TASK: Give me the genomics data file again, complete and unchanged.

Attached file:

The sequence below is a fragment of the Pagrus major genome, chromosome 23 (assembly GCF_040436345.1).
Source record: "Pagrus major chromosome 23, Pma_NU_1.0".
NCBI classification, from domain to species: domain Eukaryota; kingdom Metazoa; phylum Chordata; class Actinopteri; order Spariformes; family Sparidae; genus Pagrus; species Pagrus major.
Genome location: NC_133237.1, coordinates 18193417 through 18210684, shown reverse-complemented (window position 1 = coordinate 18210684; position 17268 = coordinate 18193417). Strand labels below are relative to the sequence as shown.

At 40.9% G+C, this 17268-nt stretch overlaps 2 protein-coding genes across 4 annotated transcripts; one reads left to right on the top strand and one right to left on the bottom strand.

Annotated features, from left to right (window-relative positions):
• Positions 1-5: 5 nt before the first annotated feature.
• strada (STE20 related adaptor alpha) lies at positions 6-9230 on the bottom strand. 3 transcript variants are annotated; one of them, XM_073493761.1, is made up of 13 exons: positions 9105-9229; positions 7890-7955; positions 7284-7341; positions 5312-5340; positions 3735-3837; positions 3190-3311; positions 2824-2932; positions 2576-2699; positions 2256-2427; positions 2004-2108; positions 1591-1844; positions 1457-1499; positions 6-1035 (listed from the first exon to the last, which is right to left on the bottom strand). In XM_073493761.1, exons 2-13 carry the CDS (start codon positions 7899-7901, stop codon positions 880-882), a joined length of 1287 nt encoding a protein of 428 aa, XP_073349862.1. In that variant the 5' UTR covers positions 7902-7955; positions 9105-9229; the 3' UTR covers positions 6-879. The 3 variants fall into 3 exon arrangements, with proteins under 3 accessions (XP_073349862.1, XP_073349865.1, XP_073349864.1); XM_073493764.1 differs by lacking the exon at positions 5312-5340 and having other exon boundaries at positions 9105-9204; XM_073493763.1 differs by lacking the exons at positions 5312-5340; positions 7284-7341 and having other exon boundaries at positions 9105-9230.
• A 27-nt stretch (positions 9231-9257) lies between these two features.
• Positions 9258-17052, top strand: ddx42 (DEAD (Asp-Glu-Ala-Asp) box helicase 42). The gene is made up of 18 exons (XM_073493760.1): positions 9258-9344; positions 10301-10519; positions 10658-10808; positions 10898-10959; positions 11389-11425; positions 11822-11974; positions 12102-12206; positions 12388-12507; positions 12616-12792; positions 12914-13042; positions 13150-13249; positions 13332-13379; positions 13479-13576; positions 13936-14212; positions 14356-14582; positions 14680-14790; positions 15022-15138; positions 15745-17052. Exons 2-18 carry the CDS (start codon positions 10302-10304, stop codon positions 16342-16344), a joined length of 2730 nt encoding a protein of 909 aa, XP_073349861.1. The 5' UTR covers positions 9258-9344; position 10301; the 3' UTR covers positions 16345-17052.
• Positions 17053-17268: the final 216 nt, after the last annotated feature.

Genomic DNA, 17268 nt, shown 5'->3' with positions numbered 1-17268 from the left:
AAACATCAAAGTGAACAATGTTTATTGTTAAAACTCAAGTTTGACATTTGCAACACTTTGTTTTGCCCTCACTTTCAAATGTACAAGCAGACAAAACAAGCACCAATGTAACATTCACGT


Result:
The sequence below is a fragment of the Pagrus major genome, chromosome 23 (assembly GCF_040436345.1).
Source record: "Pagrus major chromosome 23, Pma_NU_1.0".
NCBI classification, from domain to species: domain Eukaryota; kingdom Metazoa; phylum Chordata; class Actinopteri; order Spariformes; family Sparidae; genus Pagrus; species Pagrus major.
Genome location: NC_133237.1, coordinates 18193417 through 18210684, shown reverse-complemented (window position 1 = coordinate 18210684; position 17268 = coordinate 18193417). Strand labels below are relative to the sequence as shown.

At 40.9% G+C, this 17268-nt stretch overlaps 2 protein-coding genes across 4 annotated transcripts; one reads left to right on the top strand and one right to left on the bottom strand.

Annotated features, from left to right (window-relative positions):
• Positions 1-5: 5 nt before the first annotated feature.
• strada (STE20 related adaptor alpha) lies at positions 6-9230 on the bottom strand. 3 transcript variants are annotated; one of them, XM_073493761.1, is made up of 13 exons: positions 9105-9229; positions 7890-7955; positions 7284-7341; positions 5312-5340; positions 3735-3837; positions 3190-3311; positions 2824-2932; positions 2576-2699; positions 2256-2427; positions 2004-2108; positions 1591-1844; positions 1457-1499; positions 6-1035 (listed from the first exon to the last, which is right to left on the bottom strand). In XM_073493761.1, exons 2-13 carry the CDS (start codon positions 7899-7901, stop codon positions 880-882), a joined length of 1287 nt encoding a protein of 428 aa, XP_073349862.1. In that variant the 5' UTR covers positions 7902-7955; positions 9105-9229; the 3' UTR covers positions 6-879. The 3 variants fall into 3 exon arrangements, with proteins under 3 accessions (XP_073349862.1, XP_073349865.1, XP_073349864.1); XM_073493764.1 differs by lacking the exon at positions 5312-5340 and having other exon boundaries at positions 9105-9204; XM_073493763.1 differs by lacking the exons at positions 5312-5340; positions 7284-7341 and having other exon boundaries at positions 9105-9230.
• A 27-nt stretch (positions 9231-9257) lies between these two features.
• Positions 9258-17052, top strand: ddx42 (DEAD (Asp-Glu-Ala-Asp) box helicase 42). The gene is made up of 18 exons (XM_073493760.1): positions 9258-9344; positions 10301-10519; positions 10658-10808; positions 10898-10959; positions 11389-11425; positions 11822-11974; positions 12102-12206; positions 12388-12507; positions 12616-12792; positions 12914-13042; positions 13150-13249; positions 13332-13379; positions 13479-13576; positions 13936-14212; positions 14356-14582; positions 14680-14790; positions 15022-15138; positions 15745-17052. Exons 2-18 carry the CDS (start codon positions 10302-10304, stop codon positions 16342-16344), a joined length of 2730 nt encoding a protein of 909 aa, XP_073349861.1. The 5' UTR covers positions 9258-9344; position 10301; the 3' UTR covers positions 16345-17052.
• Positions 17053-17268: the final 216 nt, after the last annotated feature.

Genomic DNA, 17268 nt, shown 5'->3' with positions numbered 1-17268 from the left:
AAACATCAAAGTGAACAATGTTTATTGTTAAAACTCAAGTTTGACATTTGCAACACTTTGTTTTGCCCTCACTTTCAAATGTACAAGCAGACAAAACAAGCACCAATGTAACATTCACGT